How to Avoid Stomach Ache Before and During a Race
Autumn is marathon season for many runners. After months of training, there will be just one step left before the gun fires: The line-up in front of the many (we hope) porta-loos. Did you know that 30 to 50% of endurance athletes suffer from gastro-intestinal symptoms? Stress combined with maximum effort often make the symptoms worse on competition day! What can you do to avoid being bothered by your intestines during your race or sports event?
Recently, researchers have looked into the question and discovered that a low-FODMAP* diet could be a possible solution. FODMAP means: Fermentable Oligosaccharides, Disaccharides, Monosaccharides and Polyols. In simple terms, those are sugars that the small intestine cannot absorb, which ferment in the colon and produce gas and other gastro-intestinal symptoms (diarrhea, bloating, cramps, etc.) More precisely, those sugars are fructans, lactose, fructose, sorbitol, mannitol and some found in certain legumes.
During the study in question, 11 runners were divided into two groups and followed either a low-FODMAP diet or a high-FODMAP diet, for 6 days. Of course, participants didn’t know which diet they were assigned to. We asked them to describe their symptoms each day, including during training. The result was that runners in the low-FODMAP group experienced significantly fewer gastro-intestinal symptoms during the day (diarrhea, flatulence and urgent need to defecate) compared to runners who ate a high-FODMAP diet. However, symptoms during training were no different between the two groups. Therefore, following a low-FODMAP diet could help reduce gastro-intestinal symptoms before a race or training.
But beware! Following a low-FODMAP diet all the time is not recommended! In fact, it’s a very restrictive diet that is not designed to be followed long term because it can cause nutritional deficiencies. For example, if we eliminate legumes and wheat, we eliminate important sources of prebiotics, which can cause changes to the intestinal flora and weaken the immune system. However, athletes who usually experience gastro-intestinal trouble could find it useful to follow a low-FODMAP diet a few days before a major event, for example three days before. Or, even better, they could do tests beforehand to identify which FODMAPs cause the problem, since it varies from one person to the another. For instance, it’s possible that a runner may only have an intolerance to lactose, whereas another may not tolerate garlic, onions, mangos, avocados and honey.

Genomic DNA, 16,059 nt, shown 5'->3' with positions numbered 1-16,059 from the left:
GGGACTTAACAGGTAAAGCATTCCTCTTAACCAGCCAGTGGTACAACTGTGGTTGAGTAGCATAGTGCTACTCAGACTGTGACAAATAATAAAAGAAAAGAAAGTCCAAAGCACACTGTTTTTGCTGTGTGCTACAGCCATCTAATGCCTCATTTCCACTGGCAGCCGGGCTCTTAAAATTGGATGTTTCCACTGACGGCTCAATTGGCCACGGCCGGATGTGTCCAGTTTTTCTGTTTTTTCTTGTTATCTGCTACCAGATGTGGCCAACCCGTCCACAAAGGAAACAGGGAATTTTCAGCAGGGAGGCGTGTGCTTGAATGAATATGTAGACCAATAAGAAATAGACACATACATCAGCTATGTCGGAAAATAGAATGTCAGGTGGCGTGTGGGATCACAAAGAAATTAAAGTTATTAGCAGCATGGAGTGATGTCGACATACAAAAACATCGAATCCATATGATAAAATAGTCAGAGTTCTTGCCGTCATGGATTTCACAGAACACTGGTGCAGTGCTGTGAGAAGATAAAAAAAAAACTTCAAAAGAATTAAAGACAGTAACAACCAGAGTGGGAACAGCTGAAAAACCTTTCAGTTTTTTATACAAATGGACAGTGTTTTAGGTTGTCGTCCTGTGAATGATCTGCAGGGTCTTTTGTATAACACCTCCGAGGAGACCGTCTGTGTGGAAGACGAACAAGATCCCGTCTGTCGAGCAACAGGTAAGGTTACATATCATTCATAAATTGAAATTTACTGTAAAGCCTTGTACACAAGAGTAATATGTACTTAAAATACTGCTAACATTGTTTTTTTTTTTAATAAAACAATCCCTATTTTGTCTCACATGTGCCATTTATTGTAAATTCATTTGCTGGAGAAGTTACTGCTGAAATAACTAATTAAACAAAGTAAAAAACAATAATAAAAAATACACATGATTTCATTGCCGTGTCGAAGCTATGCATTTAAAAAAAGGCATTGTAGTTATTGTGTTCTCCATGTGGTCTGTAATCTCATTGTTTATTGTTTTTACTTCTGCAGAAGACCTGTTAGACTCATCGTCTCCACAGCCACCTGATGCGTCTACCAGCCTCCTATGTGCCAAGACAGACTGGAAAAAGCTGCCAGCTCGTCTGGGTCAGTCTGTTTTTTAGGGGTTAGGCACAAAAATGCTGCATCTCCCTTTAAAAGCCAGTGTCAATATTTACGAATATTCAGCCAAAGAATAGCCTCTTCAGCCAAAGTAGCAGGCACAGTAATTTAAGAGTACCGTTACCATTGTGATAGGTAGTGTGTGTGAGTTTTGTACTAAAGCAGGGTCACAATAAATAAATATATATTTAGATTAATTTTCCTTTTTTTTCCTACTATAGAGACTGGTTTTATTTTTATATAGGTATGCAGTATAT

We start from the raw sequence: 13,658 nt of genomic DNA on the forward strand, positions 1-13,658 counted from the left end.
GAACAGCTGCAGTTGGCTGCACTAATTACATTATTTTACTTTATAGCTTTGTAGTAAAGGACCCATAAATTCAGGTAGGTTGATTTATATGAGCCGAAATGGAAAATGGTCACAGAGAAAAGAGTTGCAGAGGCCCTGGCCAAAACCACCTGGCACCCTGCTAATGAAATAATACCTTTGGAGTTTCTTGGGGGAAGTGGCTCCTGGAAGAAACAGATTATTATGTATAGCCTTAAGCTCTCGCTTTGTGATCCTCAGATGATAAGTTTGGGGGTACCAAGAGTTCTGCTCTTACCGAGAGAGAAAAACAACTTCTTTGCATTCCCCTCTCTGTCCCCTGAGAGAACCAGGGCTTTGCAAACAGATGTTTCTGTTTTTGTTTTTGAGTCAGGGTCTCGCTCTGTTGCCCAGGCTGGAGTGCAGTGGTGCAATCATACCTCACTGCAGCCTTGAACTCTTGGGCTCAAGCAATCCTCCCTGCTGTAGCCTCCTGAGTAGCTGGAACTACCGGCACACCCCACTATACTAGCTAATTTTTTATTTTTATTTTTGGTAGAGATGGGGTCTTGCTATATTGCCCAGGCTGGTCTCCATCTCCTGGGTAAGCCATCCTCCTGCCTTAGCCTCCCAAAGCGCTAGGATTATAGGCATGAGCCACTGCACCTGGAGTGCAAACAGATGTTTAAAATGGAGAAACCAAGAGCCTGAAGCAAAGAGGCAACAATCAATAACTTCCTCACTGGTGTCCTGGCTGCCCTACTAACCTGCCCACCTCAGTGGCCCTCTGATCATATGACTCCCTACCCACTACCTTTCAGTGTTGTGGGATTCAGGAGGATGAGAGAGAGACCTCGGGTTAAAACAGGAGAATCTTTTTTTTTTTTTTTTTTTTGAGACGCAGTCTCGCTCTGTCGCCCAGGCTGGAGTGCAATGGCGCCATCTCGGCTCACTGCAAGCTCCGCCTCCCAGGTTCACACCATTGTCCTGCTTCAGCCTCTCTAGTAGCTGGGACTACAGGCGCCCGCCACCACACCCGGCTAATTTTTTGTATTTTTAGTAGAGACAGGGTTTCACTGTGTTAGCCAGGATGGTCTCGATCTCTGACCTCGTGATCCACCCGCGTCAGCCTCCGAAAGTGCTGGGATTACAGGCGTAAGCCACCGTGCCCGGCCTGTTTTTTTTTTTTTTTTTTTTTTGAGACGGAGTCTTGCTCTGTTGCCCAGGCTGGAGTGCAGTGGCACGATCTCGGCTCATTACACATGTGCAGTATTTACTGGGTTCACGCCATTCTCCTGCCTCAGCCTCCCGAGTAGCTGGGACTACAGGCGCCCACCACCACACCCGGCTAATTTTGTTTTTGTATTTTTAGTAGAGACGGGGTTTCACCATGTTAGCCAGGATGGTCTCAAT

Finally, FODMAPS don’t cause gastro-intestinal symptoms for everyone. Here are a few other tips to help you avoid having to run to the toilet before and during your sports event:
- Eat a complete meal at least 3 hours before the event.
- Avoid eating foods rich in protein or fats in the 3 hours preceding the event.
- Choose a drink that isn’t too high in glucose (ideally 5 to 7%)
- Avoid drinking too much, but stay hydrated.
- Don’t try foods or supplements you aren’t used to eating before an important event.
For other tips and examples of low-FODMAP choices, see our article FODMAPs, Endurance Sports, and Runner’s Diarrhea.
*FODMAPs are fermentable carbohydrates that are partly responsible for causing symptoms in people with irritable bowel syndrome (IBS). For more info, read this article.
- Lis DM, Stellingwerff T, Kitic CM, Fell JW, Ahuja KDK. Low FODMAP: A Preliminary Strategy to Reduce Gastrointestinal Distress in Athletes. Med Sci Sports Exerc. 2017;10.1249/MSS.0000000000001419.
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